Document Type

Article

Publication Date

2008

Abstract

Data partitioning, the combined phylogenetic analysis of homogeneous blocks of data, is a common strategy used to accommodate heterogeneities in complex multilocus data sets. Variation in evolutionary rates and substitution patterns among sites are typically addressed by partitioning data by gene, codon position, or both. Excessive partitioning of the data, however, could lead to overparameterization; therefore, it seems critical to define the minimum numbers of partitions necessary to improve the overall fit of the model. We propose a new method, based on cluster analysis, to find an optimal partitioning strategy for multilocus protein-coding data sets. A heuristic exploration of alternative partitioning schemes, based on Bayesian and maximum likelihood (ML) criteria, is shown here to produce an optimal number of partitions. We tested this method using sequence data of 10 nuclear genes collected from 52 ray-finned fish (Actinopterygii) and four tetrapods. The concatenated sequences included 7995 nucleotide sites maximally split into 30 partitions defined a priori based on gene and codon position. Our results show that a model based on only 10 partitions defined by cluster analysis performed better than partitioning by both gene and codon position. Alternative data partitioning schemes also are shown to affect the topologies resulting from phylogenetic analysis, especially when Bayesian methods are used, suggesting that overpartitioning may be of major concern. The phylogenetic relationships among the major clades of ray-finned fish were assessed using the best data-partitioning schemes under ML and Bayesian methods. Some significant results include the monophyly of “Holostei” (Amia and Lepisosteus), the sister-group relationships between (1) esociforms and salmoniforms and (2) osmeriforms and stomiiforms, the polyphyly of Perciformes, and a close relationship of cichlids and atherinomorphs.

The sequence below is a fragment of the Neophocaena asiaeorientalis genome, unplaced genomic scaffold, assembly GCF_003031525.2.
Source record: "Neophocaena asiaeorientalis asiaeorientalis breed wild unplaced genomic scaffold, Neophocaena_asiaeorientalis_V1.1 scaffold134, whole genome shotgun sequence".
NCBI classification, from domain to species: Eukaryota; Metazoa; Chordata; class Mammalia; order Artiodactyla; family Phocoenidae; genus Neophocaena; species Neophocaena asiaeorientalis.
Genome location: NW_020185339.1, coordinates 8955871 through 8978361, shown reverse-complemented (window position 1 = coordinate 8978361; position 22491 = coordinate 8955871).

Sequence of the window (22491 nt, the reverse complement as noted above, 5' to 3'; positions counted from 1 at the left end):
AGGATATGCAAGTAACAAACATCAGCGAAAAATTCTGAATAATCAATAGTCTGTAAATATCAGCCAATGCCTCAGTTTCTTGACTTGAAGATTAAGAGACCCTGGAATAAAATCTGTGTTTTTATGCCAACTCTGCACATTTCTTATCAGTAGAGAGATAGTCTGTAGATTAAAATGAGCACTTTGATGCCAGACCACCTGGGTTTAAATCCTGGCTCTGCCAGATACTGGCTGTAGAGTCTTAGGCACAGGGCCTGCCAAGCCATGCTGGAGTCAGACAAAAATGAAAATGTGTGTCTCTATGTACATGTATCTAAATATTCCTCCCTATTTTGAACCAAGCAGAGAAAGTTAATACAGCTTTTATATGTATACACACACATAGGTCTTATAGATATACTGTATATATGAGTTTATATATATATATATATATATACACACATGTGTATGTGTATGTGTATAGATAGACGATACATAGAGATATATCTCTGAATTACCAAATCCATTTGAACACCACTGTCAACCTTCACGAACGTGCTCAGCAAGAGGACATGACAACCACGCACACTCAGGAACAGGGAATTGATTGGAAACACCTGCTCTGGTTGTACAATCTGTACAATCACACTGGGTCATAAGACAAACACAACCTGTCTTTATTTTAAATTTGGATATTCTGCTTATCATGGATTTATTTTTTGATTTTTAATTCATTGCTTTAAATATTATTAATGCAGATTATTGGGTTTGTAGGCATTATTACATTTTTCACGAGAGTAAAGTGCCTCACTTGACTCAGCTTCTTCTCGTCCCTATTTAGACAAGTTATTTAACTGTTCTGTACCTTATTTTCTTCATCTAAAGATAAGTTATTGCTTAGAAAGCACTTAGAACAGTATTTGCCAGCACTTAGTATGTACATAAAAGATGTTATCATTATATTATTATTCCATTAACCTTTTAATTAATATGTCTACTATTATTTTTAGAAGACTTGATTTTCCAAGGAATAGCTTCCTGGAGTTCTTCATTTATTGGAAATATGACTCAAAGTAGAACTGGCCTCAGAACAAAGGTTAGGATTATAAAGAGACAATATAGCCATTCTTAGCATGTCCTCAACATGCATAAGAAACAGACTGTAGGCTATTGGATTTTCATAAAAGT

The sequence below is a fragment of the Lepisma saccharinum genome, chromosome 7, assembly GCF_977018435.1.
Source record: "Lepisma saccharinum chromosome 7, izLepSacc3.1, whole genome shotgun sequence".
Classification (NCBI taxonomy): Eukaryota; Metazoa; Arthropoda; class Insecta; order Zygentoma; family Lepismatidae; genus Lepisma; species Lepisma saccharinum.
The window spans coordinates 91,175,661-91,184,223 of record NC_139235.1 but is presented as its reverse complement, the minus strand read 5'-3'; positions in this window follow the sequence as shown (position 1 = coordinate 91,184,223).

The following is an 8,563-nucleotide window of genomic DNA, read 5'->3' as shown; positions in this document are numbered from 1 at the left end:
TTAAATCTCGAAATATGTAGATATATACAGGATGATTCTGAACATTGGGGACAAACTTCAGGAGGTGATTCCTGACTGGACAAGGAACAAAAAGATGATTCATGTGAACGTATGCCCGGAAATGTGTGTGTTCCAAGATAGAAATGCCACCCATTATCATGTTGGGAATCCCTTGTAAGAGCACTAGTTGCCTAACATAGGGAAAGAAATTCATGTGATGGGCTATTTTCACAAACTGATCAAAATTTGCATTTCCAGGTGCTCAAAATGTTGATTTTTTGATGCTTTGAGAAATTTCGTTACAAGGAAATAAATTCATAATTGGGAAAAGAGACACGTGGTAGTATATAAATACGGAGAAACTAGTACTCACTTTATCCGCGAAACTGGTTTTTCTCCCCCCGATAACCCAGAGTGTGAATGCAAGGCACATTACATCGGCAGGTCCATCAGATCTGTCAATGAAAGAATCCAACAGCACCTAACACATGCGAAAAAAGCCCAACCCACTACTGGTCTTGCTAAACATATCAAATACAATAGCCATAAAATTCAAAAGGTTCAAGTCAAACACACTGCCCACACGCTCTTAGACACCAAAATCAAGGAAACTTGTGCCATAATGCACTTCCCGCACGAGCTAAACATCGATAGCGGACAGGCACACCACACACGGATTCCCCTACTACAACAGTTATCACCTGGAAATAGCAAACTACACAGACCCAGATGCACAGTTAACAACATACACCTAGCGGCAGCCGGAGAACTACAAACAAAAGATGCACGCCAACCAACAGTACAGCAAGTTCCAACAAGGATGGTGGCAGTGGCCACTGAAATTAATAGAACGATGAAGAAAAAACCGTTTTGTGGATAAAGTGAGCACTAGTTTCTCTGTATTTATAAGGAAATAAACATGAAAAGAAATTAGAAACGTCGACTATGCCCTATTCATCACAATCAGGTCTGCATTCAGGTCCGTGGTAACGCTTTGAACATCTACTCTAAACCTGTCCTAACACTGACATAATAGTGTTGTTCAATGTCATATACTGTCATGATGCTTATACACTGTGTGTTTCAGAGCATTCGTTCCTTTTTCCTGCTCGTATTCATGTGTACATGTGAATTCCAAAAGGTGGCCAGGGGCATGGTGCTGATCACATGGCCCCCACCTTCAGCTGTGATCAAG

Comments

Published in Systematic Biology 57(4):519–539, 2008; doi: 10.1080/10635150802206883 Copyright 2008 Society of Systematic Biologists. Used by permission.

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